Diagnosis

Early diagnosis of testicular cancer is crucial since the doubling time of testis tumors is estimated to be 10 to 30 days.11 While survival rates at all stages are very high, an earlier stage at diagnosis carries a better long-term prognosis. Men are often reluctant to report a swelling or lump in the testicle, resulting in a delay in presentation to a physician. It is common for these tumors to be misdiagnosed as epididymitis and treated ineffectively with antibiotics or neglected for months. In studies, the duration of symptoms before a correct diagnosis ranges from 17 to 87 weeks.13

The classic presentation of testicular cancer is a painless lump in the testis, although a substantial proportion of patients report diffuse pain, swelling or hardness in the scrotum.8 The changes are usually found during self-examination, after testicular trauma or by a sexual partner. Signs of metastatic disease include swelling of the lower extremities, back pain, cough, hemoptysis or dyspnea. Approximately 10 percent of males present with gynecomastia from tumors that secrete beta human chorionic gonadotropin (β-HCG).14,15

In any patient with a testicular mass, or unexplained scrotal pain or swelling, an ultrasonogram of the scrotum should be obtained. Scrotal ultrasonography is nearly 100 percent accurate in distinguishing between intratesticular and extratesticular pathology.16 All intra-testicular masses are considered cancer until proved otherwise. After an intratesticular neoplasm is identified, a chest radiograph, a computed tomographic (CT) scan of the abdomen and serum tumor markers are obtained for staging.

Testicular tumors metastasize via the lymphatic system, with the exception of chorio-carcinoma, which spreads hematogenously. The primary path for testicular cancer metastases is to the retroperitoneal lymph nodes near the renal vessels. The inguinal nodes are usually not involved unless the tumor has invaded the scrotum, a scrotal incision was made during biopsy or orchiectomy, or there was prior scrotal surgery such as repair of a hydrocele or varicocele.

Radical orchiectomy, performed for definitive diagnosis, is also the first step in most treatment regimens. The spermatic cord and vessels are clamped early, and the entire specimen is brought out of the scrotum. Trans-scrotal testicular biopsy is absolutely contraindicated in the diagnosis or management of testicular cancer.

Staging

The most common staging system for testicular tumors is outlined in Table 1. Clinical staging involves several components: findings at orchiectomy, chest radiograph, CT scans of the abdomen and pelvis, and serum tumor markers. CT scanning is the most reliable method of determining retroperitoneal lymph node involvement. This method has largely replaced the pedal lymphangiogram. The limitation of CT is that it will under- or over-stage the disease approximately 25 percent of the time.11

TABLE 1

Staging and Five-Year Survival Rates in Patients with Testicular Cancer

Stage Criteria Five-year survival rate (%)

I

Confined to testicle

98

II

Metastases to retroperitoneal nodes; sometimes categorized as bulky or nonbulky, depending on size and number of involved nodes

97

III

Metastases above the diaphragm or to visceral organs

72


Information from Ries LG, Kosary CL, Hankey BF, Miller BA, Edwards BK, eds. SEER cancer statistics review. Bethesda, Md.: U.S. Dept of Health and Human Services, Public Health Institute, National Institutes of Health, 1998.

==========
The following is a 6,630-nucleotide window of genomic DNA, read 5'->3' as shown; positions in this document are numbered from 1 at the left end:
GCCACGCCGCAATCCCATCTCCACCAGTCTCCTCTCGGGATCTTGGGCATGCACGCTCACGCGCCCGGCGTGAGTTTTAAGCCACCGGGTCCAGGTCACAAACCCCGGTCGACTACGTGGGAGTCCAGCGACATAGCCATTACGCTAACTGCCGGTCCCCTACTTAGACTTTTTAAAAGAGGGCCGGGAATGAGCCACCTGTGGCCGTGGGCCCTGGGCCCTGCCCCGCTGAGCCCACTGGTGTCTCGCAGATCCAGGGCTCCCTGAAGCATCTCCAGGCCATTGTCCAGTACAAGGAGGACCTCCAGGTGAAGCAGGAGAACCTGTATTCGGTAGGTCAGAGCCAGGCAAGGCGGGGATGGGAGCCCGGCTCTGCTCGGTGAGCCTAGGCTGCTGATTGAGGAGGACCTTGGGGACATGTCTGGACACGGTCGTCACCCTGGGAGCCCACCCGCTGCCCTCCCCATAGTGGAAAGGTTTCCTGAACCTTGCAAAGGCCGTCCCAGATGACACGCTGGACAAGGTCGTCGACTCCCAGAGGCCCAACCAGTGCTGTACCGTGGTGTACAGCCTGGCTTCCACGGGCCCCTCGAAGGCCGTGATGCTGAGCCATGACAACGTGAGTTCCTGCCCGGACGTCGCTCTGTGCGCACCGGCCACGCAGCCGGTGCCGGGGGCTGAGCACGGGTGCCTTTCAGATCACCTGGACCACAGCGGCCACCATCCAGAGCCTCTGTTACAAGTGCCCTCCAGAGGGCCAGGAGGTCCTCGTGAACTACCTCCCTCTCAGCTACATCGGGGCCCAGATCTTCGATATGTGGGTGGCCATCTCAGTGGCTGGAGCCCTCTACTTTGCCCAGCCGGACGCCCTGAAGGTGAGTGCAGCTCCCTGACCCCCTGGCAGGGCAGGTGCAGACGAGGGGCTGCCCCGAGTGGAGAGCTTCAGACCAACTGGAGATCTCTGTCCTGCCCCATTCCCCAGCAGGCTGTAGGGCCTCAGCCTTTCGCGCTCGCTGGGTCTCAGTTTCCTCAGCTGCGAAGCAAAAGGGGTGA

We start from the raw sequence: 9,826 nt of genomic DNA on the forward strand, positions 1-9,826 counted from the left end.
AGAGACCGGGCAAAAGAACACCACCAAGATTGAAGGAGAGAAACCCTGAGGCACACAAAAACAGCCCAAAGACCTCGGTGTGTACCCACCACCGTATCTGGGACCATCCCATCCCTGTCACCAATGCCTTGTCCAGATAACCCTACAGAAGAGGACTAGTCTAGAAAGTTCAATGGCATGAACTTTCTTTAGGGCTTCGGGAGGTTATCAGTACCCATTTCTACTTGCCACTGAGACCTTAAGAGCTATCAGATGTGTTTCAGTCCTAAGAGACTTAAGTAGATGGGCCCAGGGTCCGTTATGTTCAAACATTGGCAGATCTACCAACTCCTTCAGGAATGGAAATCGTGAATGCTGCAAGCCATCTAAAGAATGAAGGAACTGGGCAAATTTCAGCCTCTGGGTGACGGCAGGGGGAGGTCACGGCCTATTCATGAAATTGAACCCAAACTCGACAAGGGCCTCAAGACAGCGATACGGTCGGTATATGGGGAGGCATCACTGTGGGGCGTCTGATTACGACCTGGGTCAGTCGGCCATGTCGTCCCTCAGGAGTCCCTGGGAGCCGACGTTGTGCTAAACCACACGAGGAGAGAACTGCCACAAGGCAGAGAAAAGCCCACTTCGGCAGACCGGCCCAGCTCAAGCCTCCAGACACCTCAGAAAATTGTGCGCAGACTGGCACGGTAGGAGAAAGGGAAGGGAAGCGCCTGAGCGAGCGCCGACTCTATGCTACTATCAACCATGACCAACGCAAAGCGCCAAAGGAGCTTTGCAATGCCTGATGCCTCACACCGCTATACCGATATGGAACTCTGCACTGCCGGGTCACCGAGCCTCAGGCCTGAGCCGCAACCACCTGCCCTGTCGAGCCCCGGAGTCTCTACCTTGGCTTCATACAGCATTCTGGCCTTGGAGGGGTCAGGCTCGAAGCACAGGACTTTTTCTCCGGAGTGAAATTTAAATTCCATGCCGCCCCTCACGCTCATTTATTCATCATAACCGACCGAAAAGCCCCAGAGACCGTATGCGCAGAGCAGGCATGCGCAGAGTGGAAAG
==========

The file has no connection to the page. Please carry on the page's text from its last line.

TABLE 1   Staging and Five-Year Survival Rates in Patients with Testicular Cancer

View Table

TABLE 1

Staging and Five-Year Survival Rates in Patients with Testicular Cancer

Stage Criteria Five-year survival rate (%)

I

Confined to testicle

98

II

Metastases to retroperitoneal nodes; sometimes categorized as bulky or nonbulky, depending on size and number of involved nodes

97

III

Metastases above the diaphragm or to visceral organs

72


Information from Ries LG, Kosary CL, Hankey BF, Miller BA, Edwards BK, eds. SEER cancer statistics review. Bethesda, Md.: U.S. Dept of Health and Human Services, Public Health Institute, National Institutes of Health, 1998.

Another approach to staging is retroperitoneal lymph node dissection (RPLND). RPLND is performed more commonly in patients with nonseminomatous tumors and is a more invasive but also more accurate means of staging. Nerve-sparing procedures are employed for dissection of the lymph nodes, but they still carry a risk for retrograde ejaculation and subsequent infertility. RPLND is also curative in many patients with microscopic disease limited to the retroperitoneal nodes.

Serum Tumor Markers

Serum tumor markers are routinely used for diagnosis, staging and follow-up. The markers (Table 21719) that are commonly identified in the serum are the beta subunit of HCG, alpha-fetoprotein (AFP) and lactate dehydrogenase (LDH).

TABLE 2

Histology of Primary Germ Cell Tumors and Frequency of Serum Tumor Markers

Tumor typeFrequency by cell type (%) Presence of tumor markers by cell type (%)
AFP HCG

All germ cell tumors

100

50 to 75

40 to 60

Seminoma

42

0

9

Nonseminomatous germ cell tumors

58

65

56

Embryonal cell carcinoma

26

70

60

Teratocarcinoma

26

64

57

Teratoma

5

37

25

Choriocarcinoma

1

0

100

Yolk sac

<1

75

25


AFP = alpha-fetoprotein; HCG = human chorionic gonadotropin.

Information from references 17 through 19.

TABLE 2   Histology of Primary Germ Cell Tumors and Frequency of Serum Tumor Markers

View Table

TABLE 2

Histology of Primary Germ Cell Tumors and Frequency of Serum Tumor Markers

Tumor typeFrequency by cell type (%) Presence of tumor markers by cell type (%)
AFP HCG

All germ cell tumors

100

50 to 75

40 to 60

Seminoma

42

0

9

Nonseminomatous germ cell tumors